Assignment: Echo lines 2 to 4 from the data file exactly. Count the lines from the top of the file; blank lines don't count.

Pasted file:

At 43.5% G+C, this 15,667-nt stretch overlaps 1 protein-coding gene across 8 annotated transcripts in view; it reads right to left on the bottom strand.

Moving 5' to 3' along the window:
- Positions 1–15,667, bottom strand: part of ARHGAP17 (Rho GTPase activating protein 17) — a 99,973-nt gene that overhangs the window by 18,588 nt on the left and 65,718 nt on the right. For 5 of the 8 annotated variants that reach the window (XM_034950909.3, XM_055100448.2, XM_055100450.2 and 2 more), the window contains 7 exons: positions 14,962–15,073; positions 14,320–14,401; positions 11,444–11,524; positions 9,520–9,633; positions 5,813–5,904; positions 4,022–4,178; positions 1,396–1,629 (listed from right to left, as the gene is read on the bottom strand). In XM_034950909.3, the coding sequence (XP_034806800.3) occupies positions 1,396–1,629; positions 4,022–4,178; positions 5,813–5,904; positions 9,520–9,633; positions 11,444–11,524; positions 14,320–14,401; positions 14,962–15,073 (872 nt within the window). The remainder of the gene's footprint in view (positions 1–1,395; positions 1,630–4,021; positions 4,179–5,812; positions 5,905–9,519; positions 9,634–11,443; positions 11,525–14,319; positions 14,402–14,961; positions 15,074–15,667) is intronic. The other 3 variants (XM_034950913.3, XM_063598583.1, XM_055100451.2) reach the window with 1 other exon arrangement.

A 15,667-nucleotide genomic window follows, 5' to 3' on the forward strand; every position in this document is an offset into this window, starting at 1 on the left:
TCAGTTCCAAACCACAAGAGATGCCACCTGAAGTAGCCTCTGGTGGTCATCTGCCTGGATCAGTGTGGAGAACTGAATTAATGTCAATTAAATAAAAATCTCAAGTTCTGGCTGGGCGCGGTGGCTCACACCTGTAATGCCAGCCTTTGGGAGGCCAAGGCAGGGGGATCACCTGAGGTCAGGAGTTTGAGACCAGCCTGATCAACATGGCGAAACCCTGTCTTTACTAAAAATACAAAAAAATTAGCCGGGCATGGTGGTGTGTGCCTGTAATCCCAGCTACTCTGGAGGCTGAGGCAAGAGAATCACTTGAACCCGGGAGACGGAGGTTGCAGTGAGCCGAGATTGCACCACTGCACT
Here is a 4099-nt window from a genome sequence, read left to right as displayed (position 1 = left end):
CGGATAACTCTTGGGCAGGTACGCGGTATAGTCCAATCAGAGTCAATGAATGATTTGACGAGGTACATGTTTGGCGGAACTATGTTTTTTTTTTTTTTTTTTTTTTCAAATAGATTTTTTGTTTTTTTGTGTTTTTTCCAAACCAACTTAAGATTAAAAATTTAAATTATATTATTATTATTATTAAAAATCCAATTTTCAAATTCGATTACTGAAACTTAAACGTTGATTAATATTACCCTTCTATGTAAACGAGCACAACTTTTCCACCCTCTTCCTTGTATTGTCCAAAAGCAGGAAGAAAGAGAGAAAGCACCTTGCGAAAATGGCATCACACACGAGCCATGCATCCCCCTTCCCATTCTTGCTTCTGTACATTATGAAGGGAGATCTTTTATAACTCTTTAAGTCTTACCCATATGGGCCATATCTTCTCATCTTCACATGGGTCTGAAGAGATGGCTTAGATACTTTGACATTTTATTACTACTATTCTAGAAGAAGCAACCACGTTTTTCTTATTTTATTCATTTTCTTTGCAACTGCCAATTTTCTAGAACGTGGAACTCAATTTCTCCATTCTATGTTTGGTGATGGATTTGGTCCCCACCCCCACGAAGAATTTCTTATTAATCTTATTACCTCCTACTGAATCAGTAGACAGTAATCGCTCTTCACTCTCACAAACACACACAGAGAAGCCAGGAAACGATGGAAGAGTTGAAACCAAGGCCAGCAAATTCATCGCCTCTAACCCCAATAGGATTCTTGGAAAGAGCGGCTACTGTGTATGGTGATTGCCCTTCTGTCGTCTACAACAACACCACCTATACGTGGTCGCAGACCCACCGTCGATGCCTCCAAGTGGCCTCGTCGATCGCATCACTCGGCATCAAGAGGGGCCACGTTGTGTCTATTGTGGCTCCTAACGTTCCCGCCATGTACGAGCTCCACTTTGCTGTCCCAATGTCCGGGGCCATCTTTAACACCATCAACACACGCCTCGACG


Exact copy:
Moving 5' to 3' along the window:
- Positions 1–15,667, bottom strand: part of ARHGAP17 (Rho GTPase activating protein 17) — a 99,973-nt gene that overhangs the window by 18,588 nt on the left and 65,718 nt on the right. For 5 of the 8 annotated variants that reach the window (XM_034950909.3, XM_055100448.2, XM_055100450.2 and 2 more), the window contains 7 exons: positions 14,962–15,073; positions 14,320–14,401; positions 11,444–11,524; positions 9,520–9,633; positions 5,813–5,904; positions 4,022–4,178; positions 1,396–1,629 (listed from right to left, as the gene is read on the bottom strand). In XM_034950909.3, the coding sequence (XP_034806800.3) occupies positions 1,396–1,629; positions 4,022–4,178; positions 5,813–5,904; positions 9,520–9,633; positions 11,444–11,524; positions 14,320–14,401; positions 14,962–15,073 (872 nt within the window). The remainder of the gene's footprint in view (positions 1–1,395; positions 1,630–4,021; positions 4,179–5,812; positions 5,905–9,519; positions 9,634–11,443; positions 11,525–14,319; positions 14,402–14,961; positions 15,074–15,667) is intronic. The other 3 variants (XM_034950913.3, XM_063598583.1, XM_055100451.2) reach the window with 1 other exon arrangement.

A 15,667-nucleotide genomic window follows, 5' to 3' on the forward strand; every position in this document is an offset into this window, starting at 1 on the left: